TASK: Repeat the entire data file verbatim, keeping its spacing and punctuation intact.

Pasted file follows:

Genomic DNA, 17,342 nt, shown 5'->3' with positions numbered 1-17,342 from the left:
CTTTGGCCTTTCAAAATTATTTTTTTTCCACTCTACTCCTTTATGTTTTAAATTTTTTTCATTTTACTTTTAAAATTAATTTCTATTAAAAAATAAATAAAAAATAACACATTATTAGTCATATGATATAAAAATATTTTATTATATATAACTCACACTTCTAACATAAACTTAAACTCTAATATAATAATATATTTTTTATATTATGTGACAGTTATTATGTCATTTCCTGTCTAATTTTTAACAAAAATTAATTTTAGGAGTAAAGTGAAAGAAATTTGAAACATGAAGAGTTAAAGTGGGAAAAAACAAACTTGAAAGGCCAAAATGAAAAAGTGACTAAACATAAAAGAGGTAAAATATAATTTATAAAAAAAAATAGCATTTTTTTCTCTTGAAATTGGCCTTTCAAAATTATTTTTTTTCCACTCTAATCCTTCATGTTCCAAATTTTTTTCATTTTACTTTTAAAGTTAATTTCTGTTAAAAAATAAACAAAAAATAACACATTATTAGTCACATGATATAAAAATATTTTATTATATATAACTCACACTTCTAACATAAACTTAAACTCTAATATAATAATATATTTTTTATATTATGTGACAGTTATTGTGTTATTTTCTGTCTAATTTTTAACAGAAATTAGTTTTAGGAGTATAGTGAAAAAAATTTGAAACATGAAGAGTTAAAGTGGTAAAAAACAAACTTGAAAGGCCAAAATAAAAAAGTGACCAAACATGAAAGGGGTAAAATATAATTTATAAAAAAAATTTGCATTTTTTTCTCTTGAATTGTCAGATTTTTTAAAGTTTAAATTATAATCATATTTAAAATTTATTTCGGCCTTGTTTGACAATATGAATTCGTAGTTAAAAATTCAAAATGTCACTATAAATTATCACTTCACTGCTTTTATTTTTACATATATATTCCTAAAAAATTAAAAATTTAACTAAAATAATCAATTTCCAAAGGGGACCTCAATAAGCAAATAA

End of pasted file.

Genomic DNA, 17,342 nt, shown 5'->3' with positions numbered 1-17,342 from the left:
CTTTGGCCTTTCAAAATTATTTTTTTTCCACTCTACTCCTTTATGTTTTAAATTTTTTTCATTTTACTTTTAAAATTAATTTCTATTAAAAAATAAATAAAAAATAACACATTATTAGTCATATGATATAAAAATATTTTATTATATATAACTCACACTTCTAACATAAACTTAAACTCTAATATAATAATATATTTTTTATATTATGTGACAGTTATTATGTCATTTCCTGTCTAATTTTTAACAAAAATTAATTTTAGGAGTAAAGTGAAAGAAATTTGAAACATGAAGAGTTAAAGTGGGAAAAAACAAACTTGAAAGGCCAAAATGAAAAAGTGACTAAACATAAAAGAGGTAAAATATAATTTATAAAAAAAAATAGCATTTTTTTCTCTTGAAATTGGCCTTTCAAAATTATTTTTTTTCCACTCTAATCCTTCATGTTCCAAATTTTTTTCATTTTACTTTTAAAGTTAATTTCTGTTAAAAAATAAACAAAAAATAACACATTATTAGTCACATGATATAAAAATATTTTATTATATATAACTCACACTTCTAACATAAACTTAAACTCTAATATAATAATATATTTTTTATATTATGTGACAGTTATTGTGTTATTTTCTGTCTAATTTTTAACAGAAATTAGTTTTAGGAGTATAGTGAAAAAAATTTGAAACATGAAGAGTTAAAGTGGTAAAAAACAAACTTGAAAGGCCAAAATAAAAAAGTGACCAAACATGAAAGGGGTAAAATATAATTTATAAAAAAAATTTGCATTTTTTTCTCTTGAATTGTCAGATTTTTTAAAGTTTAAATTATAATCATATTTAAAATTTATTTCGGCCTTGTTTGACAATATGAATTCGTAGTTAAAAATTCAAAATGTCACTATAAATTATCACTTCACTGCTTTTATTTTTACATATATATTCCTAAAAAATTAAAAATTTAACTAAAATAATCAATTTCCAAAGGGGACCTCAATAAGCAAATAA